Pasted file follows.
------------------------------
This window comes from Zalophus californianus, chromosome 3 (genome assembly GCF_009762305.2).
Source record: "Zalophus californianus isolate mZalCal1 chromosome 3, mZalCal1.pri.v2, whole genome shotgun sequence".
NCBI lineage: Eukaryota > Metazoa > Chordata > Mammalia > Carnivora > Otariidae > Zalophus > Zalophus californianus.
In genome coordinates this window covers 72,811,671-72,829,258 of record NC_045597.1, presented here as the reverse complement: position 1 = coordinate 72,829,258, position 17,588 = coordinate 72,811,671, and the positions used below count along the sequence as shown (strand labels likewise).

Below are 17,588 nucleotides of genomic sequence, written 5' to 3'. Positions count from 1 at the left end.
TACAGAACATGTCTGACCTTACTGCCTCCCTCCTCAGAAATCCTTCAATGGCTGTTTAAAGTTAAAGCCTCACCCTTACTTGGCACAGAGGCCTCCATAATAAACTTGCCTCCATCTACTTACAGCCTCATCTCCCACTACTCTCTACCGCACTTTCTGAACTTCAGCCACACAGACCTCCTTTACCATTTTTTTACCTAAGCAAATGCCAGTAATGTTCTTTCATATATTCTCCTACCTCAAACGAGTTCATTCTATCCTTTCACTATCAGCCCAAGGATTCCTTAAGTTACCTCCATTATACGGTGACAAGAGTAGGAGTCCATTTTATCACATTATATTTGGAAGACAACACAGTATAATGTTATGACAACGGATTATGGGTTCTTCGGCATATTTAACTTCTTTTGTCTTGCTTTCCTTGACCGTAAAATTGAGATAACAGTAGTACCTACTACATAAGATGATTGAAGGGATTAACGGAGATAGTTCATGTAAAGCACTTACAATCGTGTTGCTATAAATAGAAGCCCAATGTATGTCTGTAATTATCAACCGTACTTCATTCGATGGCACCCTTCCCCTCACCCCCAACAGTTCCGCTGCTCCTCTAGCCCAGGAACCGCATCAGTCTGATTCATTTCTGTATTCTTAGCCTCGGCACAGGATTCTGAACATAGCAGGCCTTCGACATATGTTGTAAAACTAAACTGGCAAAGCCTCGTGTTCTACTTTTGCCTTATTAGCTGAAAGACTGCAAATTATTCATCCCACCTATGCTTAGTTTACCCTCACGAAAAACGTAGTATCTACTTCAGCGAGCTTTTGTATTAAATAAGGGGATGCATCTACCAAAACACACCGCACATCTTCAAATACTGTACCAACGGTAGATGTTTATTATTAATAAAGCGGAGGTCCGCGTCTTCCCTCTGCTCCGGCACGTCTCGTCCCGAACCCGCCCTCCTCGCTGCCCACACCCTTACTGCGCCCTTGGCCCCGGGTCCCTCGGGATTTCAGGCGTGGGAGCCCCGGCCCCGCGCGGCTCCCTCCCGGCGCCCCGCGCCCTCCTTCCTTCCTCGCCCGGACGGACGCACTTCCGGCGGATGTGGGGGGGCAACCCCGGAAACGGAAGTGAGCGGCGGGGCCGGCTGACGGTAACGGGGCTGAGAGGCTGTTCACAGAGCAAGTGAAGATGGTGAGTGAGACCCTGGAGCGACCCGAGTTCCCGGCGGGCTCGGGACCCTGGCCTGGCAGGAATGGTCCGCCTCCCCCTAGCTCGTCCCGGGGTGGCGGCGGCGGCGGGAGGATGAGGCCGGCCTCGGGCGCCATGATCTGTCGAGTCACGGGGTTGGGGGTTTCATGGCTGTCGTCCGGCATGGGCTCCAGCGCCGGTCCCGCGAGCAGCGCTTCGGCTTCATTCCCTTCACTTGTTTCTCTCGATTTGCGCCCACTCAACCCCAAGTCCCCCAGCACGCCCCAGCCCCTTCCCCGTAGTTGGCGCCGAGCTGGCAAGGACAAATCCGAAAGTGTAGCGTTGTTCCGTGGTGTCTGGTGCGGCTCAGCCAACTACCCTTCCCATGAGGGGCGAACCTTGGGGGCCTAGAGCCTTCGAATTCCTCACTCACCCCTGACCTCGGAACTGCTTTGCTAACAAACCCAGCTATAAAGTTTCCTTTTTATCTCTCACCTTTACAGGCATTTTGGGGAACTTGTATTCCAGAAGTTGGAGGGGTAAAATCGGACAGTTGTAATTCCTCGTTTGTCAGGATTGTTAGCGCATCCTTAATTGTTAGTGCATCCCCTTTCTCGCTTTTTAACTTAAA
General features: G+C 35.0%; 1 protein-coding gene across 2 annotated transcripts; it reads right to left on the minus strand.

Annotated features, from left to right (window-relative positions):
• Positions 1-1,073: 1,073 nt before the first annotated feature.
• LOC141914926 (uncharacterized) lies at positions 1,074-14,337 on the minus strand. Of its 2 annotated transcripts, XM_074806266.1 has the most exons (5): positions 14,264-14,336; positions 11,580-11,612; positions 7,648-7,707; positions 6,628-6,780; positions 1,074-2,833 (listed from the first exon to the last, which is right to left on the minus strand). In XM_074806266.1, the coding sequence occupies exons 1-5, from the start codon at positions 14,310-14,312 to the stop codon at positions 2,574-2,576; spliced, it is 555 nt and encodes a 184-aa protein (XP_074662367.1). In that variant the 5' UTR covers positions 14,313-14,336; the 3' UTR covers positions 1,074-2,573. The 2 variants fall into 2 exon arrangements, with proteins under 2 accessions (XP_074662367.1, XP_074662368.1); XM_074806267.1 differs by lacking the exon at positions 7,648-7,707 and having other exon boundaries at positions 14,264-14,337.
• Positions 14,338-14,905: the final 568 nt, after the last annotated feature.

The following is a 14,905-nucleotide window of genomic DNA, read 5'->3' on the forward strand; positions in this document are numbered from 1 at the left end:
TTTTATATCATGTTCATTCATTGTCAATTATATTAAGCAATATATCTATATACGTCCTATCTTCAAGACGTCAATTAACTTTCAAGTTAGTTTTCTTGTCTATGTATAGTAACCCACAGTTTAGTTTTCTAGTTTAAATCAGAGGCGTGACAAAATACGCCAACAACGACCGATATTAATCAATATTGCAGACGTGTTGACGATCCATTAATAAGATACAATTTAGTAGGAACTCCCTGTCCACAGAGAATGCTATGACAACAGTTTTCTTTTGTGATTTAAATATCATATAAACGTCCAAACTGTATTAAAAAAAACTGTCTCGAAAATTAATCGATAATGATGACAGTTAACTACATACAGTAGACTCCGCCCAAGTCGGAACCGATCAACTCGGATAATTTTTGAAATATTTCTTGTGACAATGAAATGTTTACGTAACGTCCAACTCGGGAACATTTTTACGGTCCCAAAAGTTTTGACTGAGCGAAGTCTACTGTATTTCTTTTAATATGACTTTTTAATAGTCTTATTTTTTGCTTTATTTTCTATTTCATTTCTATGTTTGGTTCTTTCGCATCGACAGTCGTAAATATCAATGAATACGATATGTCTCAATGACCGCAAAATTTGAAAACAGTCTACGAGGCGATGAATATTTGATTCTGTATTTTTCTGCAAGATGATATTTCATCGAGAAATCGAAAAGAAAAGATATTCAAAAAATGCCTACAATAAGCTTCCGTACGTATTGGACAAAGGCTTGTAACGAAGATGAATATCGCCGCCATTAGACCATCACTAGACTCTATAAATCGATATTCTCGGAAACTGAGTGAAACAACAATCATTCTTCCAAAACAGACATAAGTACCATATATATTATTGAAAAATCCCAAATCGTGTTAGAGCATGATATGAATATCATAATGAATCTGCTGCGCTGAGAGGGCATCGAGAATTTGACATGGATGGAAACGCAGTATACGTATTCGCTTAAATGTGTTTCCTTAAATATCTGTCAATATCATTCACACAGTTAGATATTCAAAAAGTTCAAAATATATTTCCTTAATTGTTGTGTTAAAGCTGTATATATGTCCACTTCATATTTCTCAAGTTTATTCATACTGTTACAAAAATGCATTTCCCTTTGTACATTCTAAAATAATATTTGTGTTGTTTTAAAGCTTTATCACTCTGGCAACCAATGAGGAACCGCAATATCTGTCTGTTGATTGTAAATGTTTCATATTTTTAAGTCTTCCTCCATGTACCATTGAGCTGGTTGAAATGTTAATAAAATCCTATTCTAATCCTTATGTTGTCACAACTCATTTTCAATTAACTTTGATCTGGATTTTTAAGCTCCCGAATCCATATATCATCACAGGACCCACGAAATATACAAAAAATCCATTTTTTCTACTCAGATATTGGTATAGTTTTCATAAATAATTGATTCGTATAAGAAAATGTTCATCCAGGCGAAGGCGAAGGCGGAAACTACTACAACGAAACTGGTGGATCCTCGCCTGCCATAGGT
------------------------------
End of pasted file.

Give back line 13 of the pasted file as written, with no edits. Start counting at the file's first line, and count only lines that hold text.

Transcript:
TTTTATATCATGTTCATTCATTGTCAATTATATTAAGCAATATATCTATATACGTCCTATCTTCAAGACGTCAATTAACTTTCAAGTTAGTTTTCTTGTCTATGTATAGTAACCCACAGTTTAGTTTTCTAGTTTAAATCAGAGGCGTGACAAAATACGCCAACAACGACCGATATTAATCAATATTGCAGACGTGTTGACGATCCATTAATAAGATACAATTTAGTAGGAACTCCCTGTCCACAGAGAATGCTATGACAACAGTTTTCTTTTGTGATTTAAATATCATATAAACGTCCAAACTGTATTAAAAAAAACTGTCTCGAAAATTAATCGATAATGATGACAGTTAACTACATACAGTAGACTCCGCCCAAGTCGGAACCGATCAACTCGGATAATTTTTGAAATATTTCTTGTGACAATGAAATGTTTACGTAACGTCCAACTCGGGAACATTTTTACGGTCCCAAAAGTTTTGACTGAGCGAAGTCTACTGTATTTCTTTTAATATGACTTTTTAATAGTCTTATTTTTTGCTTTATTTTCTATTTCATTTCTATGTTTGGTTCTTTCGCATCGACAGTCGTAAATATCAATGAATACGATATGTCTCAATGACCGCAAAATTTGAAAACAGTCTACGAGGCGATGAATATTTGATTCTGTATTTTTCTGCAAGATGATATTTCATCGAGAAATCGAAAAGAAAAGATATTCAAAAAATGCCTACAATAAGCTTCCGTACGTATTGGACAAAGGCTTGTAACGAAGATGAATATCGCCGCCATTAGACCATCACTAGACTCTATAAATCGATATTCTCGGAAACTGAGTGAAACAACAATCATTCTTCCAAAACAGACATAAGTACCATATATATTATTGAAAAATCCCAAATCGTGTTAGAGCATGATATGAATATCATAATGAATCTGCTGCGCTGAGAGGGCATCGAGAATTTGACATGGATGGAAACGCAGTATACGTATTCGCTTAAATGTGTTTCCTTAAATATCTGTCAATATCATTCACACAGTTAGATATTCAAAAAGTTCAAAATATATTTCCTTAATTGTTGTGTTAAAGCTGTATATATGTCCACTTCATATTTCTCAAGTTTATTCATACTGTTACAAAAATGCATTTCCCTTTGTACATTCTAAAATAATATTTGTGTTGTTTTAAAGCTTTATCACTCTGGCAACCAATGAGGAACCGCAATATCTGTCTGTTGATTGTAAATGTTTCATATTTTTAAGTCTTCCTCCATGTACCATTGAGCTGGTTGAAATGTTAATAAAATCCTATTCTAATCCTTATGTTGTCACAACTCATTTTCAATTAACTTTGATCTGGATTTTTAAGCTCCCGAATCCATATATCATCACAGGACCCACGAAATATACAAAAAATCCATTTTTTCTACTCAGATATTGGTATAGTTTTCATAAATAATTGATTCGTATAAGAAAATGTTCATCCAGGCGAAGGCGAAGGCGGAAACTACTACAACGAAACTGGTGGATCCTCGCCTGCCATAGGT